An Austrian hospital in Freistadt says a patient accidentally had the wrong leg amputated by mistake. The 82-year-old man came to the facility to have his left leg removed due to a previous illness, but the surgeon took his right leg instead.
She didn’t realize her mistake until two days later.
A Dangerous Mix-up
The incident occurred on May 18, 2021. Just a few days later, medical director Norbert Fritsch announced the tragic mistake to the press.
“A disastrous combination of circumstances led to the patient’s right leg being amputated instead of his left,” Fritsch said.
During the press conference, he said that the mistake was discovered two days later when the staff was changing dressings. The patient himself didn’t notice the mistake due to his illness. The attending physician appears to have marked the wrong leg by putting an arrow above his right foot. She then asked the patient to double-check before starting the procedure, but he had limited communication skills due to his illness.
Soon after the problem came to light, the surgeon dismissed herself from her position.
“We have to figure out how this failure, this mistake, could have happened. I would like to apologize publicly here,” Fritsch said.
The Freistadt Hospital subsequently filed a complaint against the surgeon.
“We would also like to affirm that we will be doing everything to unravel the case, to investigate all internal processes and critically analyze them. Any necessary steps will immediately be taken,” the hospital said at the time.
The patient was later offered psychological assistance, but his left leg still had to be removed. He had to undergo another operation to remove his left leg from the mid-thigh.
Fined for Negligence
Just last week, the surgeon appeared in Linz Regional Court to testify about her actions. She said the mistake was due to “human error”, citing problems with the hospital’s chain of command.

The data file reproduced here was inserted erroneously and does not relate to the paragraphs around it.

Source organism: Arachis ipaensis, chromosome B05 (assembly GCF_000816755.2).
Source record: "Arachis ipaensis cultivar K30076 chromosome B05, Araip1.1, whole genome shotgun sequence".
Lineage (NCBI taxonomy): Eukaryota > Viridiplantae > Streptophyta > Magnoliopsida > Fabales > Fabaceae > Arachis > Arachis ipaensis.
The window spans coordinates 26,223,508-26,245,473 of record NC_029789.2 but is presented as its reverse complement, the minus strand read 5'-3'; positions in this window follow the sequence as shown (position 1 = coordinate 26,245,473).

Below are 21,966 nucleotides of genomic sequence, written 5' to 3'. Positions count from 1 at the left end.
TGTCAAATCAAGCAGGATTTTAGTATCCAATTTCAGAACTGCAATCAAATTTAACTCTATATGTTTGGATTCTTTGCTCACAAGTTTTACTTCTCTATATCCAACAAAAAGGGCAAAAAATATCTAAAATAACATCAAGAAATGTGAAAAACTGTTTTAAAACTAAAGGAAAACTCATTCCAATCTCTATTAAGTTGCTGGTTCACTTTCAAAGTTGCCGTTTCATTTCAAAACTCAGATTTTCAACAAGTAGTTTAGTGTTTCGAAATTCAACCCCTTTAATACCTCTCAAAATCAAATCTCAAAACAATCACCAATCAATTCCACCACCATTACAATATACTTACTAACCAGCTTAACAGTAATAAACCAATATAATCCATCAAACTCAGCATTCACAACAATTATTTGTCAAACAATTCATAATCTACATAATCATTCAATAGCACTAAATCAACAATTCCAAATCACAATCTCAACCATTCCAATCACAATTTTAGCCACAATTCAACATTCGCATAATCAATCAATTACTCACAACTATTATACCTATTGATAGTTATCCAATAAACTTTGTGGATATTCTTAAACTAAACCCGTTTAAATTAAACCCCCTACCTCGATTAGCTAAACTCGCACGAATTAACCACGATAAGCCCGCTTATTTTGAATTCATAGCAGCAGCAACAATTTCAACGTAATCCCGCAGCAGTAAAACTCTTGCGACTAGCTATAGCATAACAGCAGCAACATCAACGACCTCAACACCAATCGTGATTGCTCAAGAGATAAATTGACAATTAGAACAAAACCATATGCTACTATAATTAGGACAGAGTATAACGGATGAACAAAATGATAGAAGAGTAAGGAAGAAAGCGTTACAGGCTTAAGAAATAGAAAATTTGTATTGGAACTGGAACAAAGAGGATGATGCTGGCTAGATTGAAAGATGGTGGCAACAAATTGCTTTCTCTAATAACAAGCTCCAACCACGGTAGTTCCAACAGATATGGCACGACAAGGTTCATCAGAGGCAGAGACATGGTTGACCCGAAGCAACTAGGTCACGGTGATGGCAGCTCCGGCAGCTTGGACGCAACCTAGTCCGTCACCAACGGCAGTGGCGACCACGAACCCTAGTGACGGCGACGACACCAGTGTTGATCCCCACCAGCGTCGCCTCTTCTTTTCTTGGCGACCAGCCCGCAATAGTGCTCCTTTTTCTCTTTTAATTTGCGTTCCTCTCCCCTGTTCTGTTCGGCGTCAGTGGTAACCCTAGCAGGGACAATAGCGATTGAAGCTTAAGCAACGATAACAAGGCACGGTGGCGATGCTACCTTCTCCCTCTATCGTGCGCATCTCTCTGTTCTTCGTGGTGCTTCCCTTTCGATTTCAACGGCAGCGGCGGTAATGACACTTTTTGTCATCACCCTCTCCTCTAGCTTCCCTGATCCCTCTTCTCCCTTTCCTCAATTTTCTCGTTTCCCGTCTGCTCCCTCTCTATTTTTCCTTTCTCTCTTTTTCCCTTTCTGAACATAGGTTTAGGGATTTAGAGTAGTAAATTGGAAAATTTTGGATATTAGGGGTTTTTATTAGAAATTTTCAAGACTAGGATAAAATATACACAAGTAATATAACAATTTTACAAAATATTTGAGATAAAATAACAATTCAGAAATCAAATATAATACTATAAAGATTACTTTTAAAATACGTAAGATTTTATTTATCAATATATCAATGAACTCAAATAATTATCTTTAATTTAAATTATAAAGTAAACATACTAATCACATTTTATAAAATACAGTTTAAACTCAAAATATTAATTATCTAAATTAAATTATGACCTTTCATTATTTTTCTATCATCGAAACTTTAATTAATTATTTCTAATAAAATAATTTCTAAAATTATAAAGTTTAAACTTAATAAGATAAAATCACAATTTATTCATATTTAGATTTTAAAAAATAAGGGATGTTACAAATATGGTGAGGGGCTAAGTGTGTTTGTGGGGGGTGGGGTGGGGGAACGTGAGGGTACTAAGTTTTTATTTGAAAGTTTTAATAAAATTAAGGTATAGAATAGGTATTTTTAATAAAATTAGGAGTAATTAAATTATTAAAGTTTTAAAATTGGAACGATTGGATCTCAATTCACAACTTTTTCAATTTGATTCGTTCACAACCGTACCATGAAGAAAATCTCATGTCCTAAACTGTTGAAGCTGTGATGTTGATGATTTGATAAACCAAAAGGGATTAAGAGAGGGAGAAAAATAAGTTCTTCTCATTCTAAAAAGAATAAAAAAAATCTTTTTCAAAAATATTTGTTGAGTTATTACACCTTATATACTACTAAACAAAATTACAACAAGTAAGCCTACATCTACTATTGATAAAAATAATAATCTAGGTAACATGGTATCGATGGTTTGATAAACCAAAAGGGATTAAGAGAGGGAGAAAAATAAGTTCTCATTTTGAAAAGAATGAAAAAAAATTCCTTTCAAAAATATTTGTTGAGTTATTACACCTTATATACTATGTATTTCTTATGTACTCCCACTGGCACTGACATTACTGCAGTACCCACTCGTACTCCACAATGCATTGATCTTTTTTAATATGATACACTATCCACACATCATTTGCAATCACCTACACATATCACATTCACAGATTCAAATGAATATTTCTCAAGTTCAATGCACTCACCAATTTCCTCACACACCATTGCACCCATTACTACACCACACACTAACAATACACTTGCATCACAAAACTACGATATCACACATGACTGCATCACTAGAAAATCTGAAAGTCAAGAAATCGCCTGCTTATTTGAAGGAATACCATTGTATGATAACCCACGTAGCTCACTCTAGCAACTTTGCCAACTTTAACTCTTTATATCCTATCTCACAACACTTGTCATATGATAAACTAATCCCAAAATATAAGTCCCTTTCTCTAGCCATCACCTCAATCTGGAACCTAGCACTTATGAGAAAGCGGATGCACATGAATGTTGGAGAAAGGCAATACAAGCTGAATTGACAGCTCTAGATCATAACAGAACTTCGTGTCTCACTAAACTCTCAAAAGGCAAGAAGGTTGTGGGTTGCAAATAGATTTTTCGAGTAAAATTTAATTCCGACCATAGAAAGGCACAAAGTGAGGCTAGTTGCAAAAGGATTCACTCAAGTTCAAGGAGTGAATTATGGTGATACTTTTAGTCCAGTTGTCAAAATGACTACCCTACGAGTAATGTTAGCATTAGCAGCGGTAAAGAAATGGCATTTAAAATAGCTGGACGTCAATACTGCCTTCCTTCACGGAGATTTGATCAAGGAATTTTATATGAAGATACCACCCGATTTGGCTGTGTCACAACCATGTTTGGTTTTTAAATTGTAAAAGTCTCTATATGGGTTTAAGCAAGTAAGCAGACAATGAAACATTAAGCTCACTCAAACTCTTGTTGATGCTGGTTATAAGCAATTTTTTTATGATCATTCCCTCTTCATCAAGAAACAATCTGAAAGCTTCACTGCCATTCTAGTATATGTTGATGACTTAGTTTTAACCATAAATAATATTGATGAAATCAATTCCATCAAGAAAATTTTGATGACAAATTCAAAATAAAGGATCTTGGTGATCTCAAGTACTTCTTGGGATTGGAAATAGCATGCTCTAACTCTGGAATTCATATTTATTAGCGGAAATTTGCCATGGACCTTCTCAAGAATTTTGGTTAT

When the court asked her why she marked the patient’s right leg instead of his left, she said, “I just don’t know.”
The court found her guilty of negligence. She was fined 2,700 euros, or just over $3,100, for her actions.
The surgeon “carried out an inadequate clarification with the existing medical records and the photo documentation before the operation for the planned amputation of the left thigh and thus marked the right leg for the surgical intervention,” said Walter Eichinger, the vice president of the court.
The right thigh was then “amputated without any medical indication,” Eichinger added.
The elderly man died before he could have his day in court for reasons unrelated to the amputation. The court also awarded $5,666 to the man’s window.
The surgeon has since moved to another clinic.
You might be surprised to learn this has happened before. Earlier this year, an 84-year-old woman had the wrong leg amputated at the Owen King European Hospital (OKEUH) in St. Lucia.
Evet Jones went to the hospital on March 10, 2021, to have her left leg amputated. However, the staff accidentally took her right leg by mistake.
Her daughter, Maryann Charles, said that the doctor has since apologized for the incident.
“I forgive him already because he said it was a mistake he made and when he was saying that he was crying so I just told him I forgive him,” she told reporters at the time.
Just two weeks later, the staff had no choice but to remove Jones’ left leg as well.
Charles said every day is a struggle for her mother now that she’s lost both of her limbs. “It is a big challenge for us. Right now, we have no help from the government and we (the family) doing everything, and my mom worries about it all the time because she was accustomed to being on her feet, moving about on her own, going and sit down on the block etc. and now she can’t do what she wants to.”
To help ease their suffering, the Saint Lucia Diabetes and Hypertension Association and Ambassador of CARICOM and the OCES, Her Excellency Elma Gena Isaac and the Authentic Caribbean Foundation, an NGO based in Massachusetts who assist individuals in the diaspora and the Caribbean, donated a motorized wheelchair to the family to help Jones get around.
“We did our homework, and we came up with a member who suffered an unfortunate, heart-wrenching event and we felt that she was best suited to receive the chair,” said Chief Executive Officer of the SLDHA, Joseph Charlemagne.
“I want to praise and thank everyone for this wheelchair for my mom and I know it will go a long way and she will be happy to have it,” Maryann Charles said.